Syria and Lebanon (Situation)

Part of Requisitioned Land and War Works Bill – in the House of Commons at 12:00 am on 30th May 1945.

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Photo of Hon. William Waldorf Astor Hon. William Waldorf Astor , Fulham East 12:00 am, 30th May 1945

It is indeed tragic that within the space of one Parliament we should be discussing on the Adjournment two of our Allies, two members of the United Nations, engaged in this very tragic war. All of us who speak must take great care, remembering that both sides are our friends, and that both sides have the most acute susceptibilities in the matter. We know the romantic and historical trend of the French character and how much it is associated with Syria. When the previous crisis arose people tried, not in the House but elsewhere, to cast aspersions on my hon. and gallant Frined the Member for Carlisle (Sir E. Spears), who was then British Minister on the spot, saying that the trouble was due to his conduct. The fact that this far worse incident has come after he has been back for many months, shows how ill founded were those accusations. We cannot divest ourselves of interest in this. Our interest in the Arab world is predominant and vital. There is a danger that this trouble may spread to Transjordania and Palestine and the safety of these regions is vital for our interests and for the prosecution of the Far Eastern war, so that our troops and ships may pass unimpeded.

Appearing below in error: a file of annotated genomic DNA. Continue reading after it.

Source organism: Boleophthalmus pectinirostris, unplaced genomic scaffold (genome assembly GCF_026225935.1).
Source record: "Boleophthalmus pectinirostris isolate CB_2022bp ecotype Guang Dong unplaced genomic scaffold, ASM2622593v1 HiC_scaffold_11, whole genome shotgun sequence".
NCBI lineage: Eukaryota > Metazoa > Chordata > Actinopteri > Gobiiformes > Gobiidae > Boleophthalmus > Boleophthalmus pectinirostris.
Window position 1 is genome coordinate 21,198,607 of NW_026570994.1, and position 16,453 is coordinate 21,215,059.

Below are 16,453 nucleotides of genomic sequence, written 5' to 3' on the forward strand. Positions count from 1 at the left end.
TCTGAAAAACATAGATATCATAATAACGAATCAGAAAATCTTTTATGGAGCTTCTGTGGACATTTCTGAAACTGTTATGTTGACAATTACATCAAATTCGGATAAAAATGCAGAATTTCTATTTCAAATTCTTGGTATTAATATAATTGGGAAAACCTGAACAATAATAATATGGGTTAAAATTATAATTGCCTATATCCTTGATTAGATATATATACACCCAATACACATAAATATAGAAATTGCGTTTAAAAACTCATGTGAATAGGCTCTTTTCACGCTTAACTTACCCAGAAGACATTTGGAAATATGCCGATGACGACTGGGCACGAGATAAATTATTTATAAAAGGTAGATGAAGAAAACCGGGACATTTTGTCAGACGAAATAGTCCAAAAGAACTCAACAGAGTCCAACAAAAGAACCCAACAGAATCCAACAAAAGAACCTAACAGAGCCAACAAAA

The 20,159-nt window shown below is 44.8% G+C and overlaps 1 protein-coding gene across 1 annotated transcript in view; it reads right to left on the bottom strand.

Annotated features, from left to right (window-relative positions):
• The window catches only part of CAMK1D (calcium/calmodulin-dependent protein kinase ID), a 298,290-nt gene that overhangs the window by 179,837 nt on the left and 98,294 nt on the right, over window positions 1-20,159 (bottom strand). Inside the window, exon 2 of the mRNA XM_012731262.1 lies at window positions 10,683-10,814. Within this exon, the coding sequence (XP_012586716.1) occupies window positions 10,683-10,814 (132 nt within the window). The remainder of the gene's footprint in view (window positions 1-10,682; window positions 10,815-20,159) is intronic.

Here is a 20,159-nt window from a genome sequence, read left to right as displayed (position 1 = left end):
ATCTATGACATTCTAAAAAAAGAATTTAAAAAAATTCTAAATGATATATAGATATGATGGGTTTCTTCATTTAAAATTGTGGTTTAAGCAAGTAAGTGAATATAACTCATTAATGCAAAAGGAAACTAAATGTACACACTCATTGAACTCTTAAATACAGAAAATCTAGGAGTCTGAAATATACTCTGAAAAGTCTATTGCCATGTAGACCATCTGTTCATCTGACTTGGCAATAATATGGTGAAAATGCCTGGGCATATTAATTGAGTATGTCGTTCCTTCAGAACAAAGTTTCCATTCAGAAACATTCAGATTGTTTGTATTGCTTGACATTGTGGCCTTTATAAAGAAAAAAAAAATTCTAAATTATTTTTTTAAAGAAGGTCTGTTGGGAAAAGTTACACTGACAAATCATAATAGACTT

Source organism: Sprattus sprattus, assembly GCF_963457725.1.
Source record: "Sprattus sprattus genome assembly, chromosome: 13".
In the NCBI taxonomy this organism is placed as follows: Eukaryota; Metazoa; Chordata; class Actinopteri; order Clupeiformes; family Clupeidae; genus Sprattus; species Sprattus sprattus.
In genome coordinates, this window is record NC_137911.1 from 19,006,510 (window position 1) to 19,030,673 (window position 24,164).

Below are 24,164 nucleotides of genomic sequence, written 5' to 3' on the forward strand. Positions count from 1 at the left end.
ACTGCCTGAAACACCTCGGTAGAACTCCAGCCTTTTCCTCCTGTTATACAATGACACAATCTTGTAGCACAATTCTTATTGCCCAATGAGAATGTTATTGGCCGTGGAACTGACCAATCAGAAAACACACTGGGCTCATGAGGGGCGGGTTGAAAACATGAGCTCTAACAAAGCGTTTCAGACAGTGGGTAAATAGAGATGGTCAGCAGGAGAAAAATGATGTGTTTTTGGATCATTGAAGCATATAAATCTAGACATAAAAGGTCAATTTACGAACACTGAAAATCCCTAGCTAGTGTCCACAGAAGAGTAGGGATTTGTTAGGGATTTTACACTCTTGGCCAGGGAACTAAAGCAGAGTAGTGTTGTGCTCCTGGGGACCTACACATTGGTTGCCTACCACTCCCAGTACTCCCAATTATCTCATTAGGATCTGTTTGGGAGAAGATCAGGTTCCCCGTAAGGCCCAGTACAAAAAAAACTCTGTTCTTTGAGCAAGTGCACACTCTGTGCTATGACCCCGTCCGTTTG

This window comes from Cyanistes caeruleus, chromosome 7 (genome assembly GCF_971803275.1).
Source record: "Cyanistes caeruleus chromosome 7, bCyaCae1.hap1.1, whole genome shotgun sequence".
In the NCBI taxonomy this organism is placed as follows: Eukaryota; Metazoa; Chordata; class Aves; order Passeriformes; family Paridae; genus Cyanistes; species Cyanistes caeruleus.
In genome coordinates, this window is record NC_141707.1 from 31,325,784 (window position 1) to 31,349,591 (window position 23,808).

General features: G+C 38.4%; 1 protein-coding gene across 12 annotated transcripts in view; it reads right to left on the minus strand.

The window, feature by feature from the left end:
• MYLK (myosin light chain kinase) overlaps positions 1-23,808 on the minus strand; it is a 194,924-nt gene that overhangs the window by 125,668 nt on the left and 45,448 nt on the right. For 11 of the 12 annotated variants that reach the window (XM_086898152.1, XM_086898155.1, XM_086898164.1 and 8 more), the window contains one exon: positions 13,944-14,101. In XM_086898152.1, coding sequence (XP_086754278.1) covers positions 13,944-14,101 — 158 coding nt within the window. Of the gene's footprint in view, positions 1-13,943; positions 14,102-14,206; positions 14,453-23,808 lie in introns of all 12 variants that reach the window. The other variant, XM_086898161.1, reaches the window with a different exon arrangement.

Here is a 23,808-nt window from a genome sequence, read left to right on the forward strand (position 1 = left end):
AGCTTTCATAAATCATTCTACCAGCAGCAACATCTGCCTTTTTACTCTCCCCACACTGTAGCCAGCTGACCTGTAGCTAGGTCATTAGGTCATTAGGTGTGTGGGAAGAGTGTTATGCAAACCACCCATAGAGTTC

France equally in the last analysis must rely on the friendship of the Arab world in view of her communications with the Far East, and must have good relations with England and Egypt. The oil which comes through Tripoli depends not on. the mere holding of Tripoli, but on its sources in Iraq, in the neighbouring Arab country. Therefore we must try to get both sides to a settlement, because we cannot fail to intervene if this thing goes on further. I suggest that the way to do it is to try to get a settlement between England and France. This is more than a local affair. We want to get an Anglo-French alliance absolutely close, firm and watertight, which looks after the strategic interests of both, with France not confined in the tiny little port of Beirut. She ought to share with us the possibilities of Alexandria, Gibraltar and Malta, we sharing with her Toulon and Dakar. That is the scale on which we must go, as in 1906, when English and French interests in the Mediterranean were disentangled, the French taking the Western end and England the Eastern, when we were able to form that entente cordiale which took us through the stress and strain of the German crisis. That is the object to aim at. France being very susceptible, and some elements incurably suspicious of us, I hope we shall try to get the new American President to take a prominent part in the alleviation of this trouble, because what does San Francisco mean, and what does the Atlantic Charter mean, if this dispute is to continue in this way?

I should like to say a word of sympathy towards the people in this region. I spent a very happy year there, and I can testify to the friendship of the Syrians and Lebanese to the cause of the United Nations. They have helped us and have been very good friends to us, and we know how Moslems all over the world must feel when one of their most sacred cities, Damascus, is subjected to bombardment twice within 25 years. We can assure the Foreign Secretary that anything that he may do will have the support of all Members of the House.